And through it all this proud country has never shown the slightest inkling or awareness that there might be any hint of prejudice or jackbooted bigotry in its past. Waiter, is there a flag with a Union Jack on it in the house?
Anyway, if you can be bothered to get around the paywall, you can read Dame Slap going on endlessly about wonderful Canadians and the hapless blight of the Bolter in One voice on free speech but truth to tell, it's been scribbled so many times in such repetitious form by so many Murdochians you could write it yourself in your sleep ...
But being the pond, there must be irony, surely there's an irony to be found, and sure enough, it comes with the juxaposition of all the Murdochians rabbiting on about the plight of the Bolter - when, judging by the comments reprinted on the pond's pages, he and his commenters can indulge in the most outrageous free speech, enough to make a cesspit smell as sweet as a rose ...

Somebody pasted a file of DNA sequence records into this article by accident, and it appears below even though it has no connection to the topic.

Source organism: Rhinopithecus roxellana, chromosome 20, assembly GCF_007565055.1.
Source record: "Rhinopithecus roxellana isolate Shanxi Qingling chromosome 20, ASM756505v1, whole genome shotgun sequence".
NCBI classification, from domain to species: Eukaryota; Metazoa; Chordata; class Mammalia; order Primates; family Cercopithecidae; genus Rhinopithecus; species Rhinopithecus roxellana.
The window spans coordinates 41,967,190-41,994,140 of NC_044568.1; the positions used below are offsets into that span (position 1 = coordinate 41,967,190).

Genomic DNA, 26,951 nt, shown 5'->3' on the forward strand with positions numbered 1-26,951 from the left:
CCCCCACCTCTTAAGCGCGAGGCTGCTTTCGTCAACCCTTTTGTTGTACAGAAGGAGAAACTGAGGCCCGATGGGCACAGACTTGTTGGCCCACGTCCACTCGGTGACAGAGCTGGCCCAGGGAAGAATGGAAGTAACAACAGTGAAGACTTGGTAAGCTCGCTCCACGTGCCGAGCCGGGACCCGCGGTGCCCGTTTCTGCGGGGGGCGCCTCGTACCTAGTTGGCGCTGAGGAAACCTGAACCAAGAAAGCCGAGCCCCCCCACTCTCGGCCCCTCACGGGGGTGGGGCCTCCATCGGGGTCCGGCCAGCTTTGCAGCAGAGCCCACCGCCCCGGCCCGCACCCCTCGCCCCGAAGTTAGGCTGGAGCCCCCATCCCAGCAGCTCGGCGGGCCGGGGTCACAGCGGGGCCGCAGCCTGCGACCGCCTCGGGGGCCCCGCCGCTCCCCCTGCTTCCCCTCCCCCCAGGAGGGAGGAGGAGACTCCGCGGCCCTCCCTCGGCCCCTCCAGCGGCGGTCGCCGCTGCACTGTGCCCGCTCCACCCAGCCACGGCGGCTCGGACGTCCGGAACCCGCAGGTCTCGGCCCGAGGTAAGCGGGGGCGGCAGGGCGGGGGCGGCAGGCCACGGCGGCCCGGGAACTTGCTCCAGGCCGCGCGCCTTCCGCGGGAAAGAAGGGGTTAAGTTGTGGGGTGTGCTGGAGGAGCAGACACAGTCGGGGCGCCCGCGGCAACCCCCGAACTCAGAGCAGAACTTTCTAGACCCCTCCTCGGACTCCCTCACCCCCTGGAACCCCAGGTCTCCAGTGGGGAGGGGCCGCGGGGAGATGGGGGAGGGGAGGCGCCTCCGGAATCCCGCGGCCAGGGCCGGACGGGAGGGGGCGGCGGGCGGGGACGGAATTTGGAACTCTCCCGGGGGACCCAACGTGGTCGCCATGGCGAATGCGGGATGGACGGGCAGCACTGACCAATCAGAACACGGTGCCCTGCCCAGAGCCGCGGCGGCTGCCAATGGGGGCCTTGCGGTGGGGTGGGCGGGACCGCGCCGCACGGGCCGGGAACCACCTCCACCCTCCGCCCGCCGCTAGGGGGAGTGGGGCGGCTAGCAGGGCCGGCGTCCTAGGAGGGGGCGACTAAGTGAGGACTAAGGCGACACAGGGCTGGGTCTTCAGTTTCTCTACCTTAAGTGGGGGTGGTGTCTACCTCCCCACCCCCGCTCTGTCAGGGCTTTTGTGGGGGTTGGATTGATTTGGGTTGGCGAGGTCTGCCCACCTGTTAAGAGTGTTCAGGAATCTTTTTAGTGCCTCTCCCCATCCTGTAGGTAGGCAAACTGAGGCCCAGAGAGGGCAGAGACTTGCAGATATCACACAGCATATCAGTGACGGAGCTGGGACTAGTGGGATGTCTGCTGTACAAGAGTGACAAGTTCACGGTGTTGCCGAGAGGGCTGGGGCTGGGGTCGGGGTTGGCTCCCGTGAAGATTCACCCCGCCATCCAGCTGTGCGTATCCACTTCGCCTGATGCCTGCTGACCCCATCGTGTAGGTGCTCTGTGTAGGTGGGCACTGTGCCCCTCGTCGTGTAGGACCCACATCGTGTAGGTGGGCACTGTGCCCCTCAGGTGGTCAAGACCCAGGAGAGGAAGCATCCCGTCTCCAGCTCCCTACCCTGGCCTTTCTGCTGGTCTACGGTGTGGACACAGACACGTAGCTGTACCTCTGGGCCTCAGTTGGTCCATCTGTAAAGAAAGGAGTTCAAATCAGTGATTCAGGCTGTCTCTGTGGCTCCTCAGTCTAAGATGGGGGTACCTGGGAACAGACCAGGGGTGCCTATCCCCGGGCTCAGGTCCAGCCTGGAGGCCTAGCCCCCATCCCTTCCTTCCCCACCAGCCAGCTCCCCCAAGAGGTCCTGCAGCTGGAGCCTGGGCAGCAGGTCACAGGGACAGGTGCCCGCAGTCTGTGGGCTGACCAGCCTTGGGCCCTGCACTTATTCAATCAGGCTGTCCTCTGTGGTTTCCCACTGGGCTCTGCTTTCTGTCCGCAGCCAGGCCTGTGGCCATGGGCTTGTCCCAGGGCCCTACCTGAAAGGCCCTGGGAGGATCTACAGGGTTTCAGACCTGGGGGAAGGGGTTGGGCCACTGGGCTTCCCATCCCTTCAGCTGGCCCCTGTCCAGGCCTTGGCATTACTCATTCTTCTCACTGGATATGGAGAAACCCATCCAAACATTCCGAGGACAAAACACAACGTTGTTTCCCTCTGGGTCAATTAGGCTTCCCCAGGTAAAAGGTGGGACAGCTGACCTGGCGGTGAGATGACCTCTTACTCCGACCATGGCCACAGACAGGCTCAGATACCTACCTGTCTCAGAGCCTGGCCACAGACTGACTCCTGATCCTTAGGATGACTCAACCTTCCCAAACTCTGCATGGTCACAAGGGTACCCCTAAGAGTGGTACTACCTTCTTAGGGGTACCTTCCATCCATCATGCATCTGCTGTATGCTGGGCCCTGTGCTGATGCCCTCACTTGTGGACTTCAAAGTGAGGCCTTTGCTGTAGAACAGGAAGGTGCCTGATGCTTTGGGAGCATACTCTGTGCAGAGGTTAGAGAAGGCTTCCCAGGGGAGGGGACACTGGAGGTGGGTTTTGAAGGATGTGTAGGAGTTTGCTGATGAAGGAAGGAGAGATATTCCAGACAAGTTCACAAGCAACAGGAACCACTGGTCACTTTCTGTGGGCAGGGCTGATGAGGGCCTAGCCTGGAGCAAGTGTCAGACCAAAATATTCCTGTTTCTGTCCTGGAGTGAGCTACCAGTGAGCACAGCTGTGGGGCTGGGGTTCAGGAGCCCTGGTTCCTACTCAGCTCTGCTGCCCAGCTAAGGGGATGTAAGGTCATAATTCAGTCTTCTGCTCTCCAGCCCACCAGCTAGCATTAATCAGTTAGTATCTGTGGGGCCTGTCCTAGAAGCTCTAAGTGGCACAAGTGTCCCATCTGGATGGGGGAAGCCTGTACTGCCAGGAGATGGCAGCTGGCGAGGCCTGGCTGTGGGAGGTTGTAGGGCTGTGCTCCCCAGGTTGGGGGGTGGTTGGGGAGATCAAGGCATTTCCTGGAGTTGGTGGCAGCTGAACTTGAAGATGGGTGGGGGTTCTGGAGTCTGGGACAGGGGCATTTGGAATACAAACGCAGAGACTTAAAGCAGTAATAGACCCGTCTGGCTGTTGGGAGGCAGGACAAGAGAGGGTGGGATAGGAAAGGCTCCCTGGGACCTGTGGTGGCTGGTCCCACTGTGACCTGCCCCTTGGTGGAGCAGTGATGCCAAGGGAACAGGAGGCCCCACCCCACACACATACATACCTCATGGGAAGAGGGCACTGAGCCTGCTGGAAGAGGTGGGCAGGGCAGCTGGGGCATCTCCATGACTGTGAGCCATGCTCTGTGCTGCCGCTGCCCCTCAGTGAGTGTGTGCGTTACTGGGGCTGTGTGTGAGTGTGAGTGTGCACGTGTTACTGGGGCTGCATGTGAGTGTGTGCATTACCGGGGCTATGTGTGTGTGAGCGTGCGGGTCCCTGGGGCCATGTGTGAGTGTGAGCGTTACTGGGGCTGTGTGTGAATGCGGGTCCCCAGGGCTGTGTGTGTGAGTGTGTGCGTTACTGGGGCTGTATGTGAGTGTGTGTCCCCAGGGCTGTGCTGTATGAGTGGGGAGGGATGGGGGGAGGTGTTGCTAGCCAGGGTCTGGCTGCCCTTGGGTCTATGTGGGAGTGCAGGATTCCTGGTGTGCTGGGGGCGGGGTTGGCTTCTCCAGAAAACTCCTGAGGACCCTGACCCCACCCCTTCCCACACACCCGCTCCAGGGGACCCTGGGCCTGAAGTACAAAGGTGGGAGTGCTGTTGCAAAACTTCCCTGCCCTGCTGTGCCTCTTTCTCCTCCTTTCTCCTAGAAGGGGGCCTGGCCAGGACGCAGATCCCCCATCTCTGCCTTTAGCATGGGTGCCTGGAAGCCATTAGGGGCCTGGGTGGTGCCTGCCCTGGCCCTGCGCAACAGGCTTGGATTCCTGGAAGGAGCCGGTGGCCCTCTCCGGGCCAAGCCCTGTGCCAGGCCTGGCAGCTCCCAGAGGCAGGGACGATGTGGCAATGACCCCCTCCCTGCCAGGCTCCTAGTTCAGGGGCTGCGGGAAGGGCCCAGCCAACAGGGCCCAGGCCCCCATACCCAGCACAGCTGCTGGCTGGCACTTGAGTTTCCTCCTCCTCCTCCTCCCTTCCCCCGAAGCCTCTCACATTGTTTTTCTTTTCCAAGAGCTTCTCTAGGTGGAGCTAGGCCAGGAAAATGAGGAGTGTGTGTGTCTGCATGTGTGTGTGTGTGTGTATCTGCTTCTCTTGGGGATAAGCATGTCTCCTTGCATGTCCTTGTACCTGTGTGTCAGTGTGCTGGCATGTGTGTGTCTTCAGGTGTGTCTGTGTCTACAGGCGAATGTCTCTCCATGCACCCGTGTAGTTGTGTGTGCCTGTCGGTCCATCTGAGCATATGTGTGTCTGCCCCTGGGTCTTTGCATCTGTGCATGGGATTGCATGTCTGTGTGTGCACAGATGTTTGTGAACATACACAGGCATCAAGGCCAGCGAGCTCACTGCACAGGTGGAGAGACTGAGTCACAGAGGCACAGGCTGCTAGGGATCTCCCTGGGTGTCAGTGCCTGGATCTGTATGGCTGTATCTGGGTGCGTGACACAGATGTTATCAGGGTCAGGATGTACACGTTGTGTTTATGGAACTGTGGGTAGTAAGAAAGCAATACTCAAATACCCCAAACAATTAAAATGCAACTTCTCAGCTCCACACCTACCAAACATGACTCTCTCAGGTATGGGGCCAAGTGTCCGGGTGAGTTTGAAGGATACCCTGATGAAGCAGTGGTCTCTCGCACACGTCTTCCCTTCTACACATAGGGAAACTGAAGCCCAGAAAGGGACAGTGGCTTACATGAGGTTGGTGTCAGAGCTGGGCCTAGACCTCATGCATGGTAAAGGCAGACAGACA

... up against this effort from the Abbott government:
Prime Minister Tony Abbott's department has taken the bizarre step of declaring that its advice on how staff should use Facebook and Twitter is a secret, even though it was reported across the country.
The department's leaked Social Media Policy attracted controversy because it urges public servants to dob on colleagues who use the internet to criticise politicians or policies, even if they do so anonymously.
You can read more in Public service's leaked guide to dobbing on colleagues is now 'secret', which concludes:
Ms Banerji wrote to Attorney-General George Brandis on Tuesday, saying the bureaucracy's policies on using Facebook and Twitter were "a 'trip-wire’ for public servants in that, while on the one hand the guidelines state that public servants are encouraged to enter into robust discussion, they are in fact, not permitted to criticise government as private citizens".
She asked him to declare "that all public servants, as a class of persons, enjoy the constitutionally implied freedom of political communication in their capacity as private citizens, whatever their platform of expression".
Posted by dorothy parker at 4/09/2014 08:01:00 AM